Derry, Northern Ireland

Derry, Northern Ireland
A book I'm working on is set in this town.

Friday, September 16, 2011

Nothing beats a cuppa...

Tea, that is. Morning. Evening. If I can have a nice hot mug or even bowl of it (like the French have their coffee with a croissant), I can settle down and do just about anything. It's like the warmth of it opens the pores of my brain to release the thoughts I've been bottling up in my attempts at writing. Nothing else does that, not even Dr. Pepper.

What's funny is, Brendan drinks coffee. His memory of tea is how nasty it tastes after the leaves have been used a few too many times for a few too many people. He embraces coffee the first time he tries it and could live on the stuff...and practically does in the Houston section of POS.

Me, I don't like it. I can't get past the burned flavor. Which is weird because I do enjoy the smell of it as it's brewing. I think the only time I ever was able to tolerate it was when I had an Irish coffee at a restaurant where I worked, but that was because it was so milky and creamy and sweet, I could barely taste the black stuff.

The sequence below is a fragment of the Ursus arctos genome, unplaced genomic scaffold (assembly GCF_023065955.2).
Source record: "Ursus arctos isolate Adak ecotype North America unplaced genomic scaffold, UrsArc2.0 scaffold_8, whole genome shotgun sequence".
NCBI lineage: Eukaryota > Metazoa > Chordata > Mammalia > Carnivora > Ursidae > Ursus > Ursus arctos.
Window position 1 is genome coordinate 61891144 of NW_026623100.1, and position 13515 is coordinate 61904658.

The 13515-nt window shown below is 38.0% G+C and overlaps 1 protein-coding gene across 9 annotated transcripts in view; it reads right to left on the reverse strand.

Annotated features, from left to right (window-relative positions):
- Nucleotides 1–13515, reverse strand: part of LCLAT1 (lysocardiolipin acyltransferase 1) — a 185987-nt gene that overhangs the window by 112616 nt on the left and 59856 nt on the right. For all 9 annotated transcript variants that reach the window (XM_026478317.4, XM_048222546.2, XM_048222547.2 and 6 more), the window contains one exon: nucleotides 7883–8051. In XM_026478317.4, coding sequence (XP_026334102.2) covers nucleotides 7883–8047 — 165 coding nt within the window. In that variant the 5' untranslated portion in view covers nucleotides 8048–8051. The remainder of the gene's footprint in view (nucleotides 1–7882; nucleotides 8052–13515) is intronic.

Brendan's revealing a number of things he adjusts into once he's in America -- like how we are such a throw-away society. As he's walking home from work, he finds things in the trash that need minimal repair so brings them back to his place, repairs them and sells them to a second hand shop. He's also amazingly cheap. Suddenly his nickname around his buddies is, "The Irish Jew." But he's the one who always has a little money in times of emergencies, and his way with cash comes in handy in more ways than one.

I need to go back over my blog and see what I've posted of this story, so far. I'm getting ready to share, again, and I don't want to repeat myself. Not too much.

Now it's time to refill my cup.

2 comments:

Penman said...

On cold mornings, to have a pot of tea leaves steeping, a bathrobe on and slippers, a comfy chair to read and feel the heat, cupped in your hands, of the brew. It swirls misty, delicate and mysterious. A perfect storm.

JamTheCat said...

You're the poet. We both know it.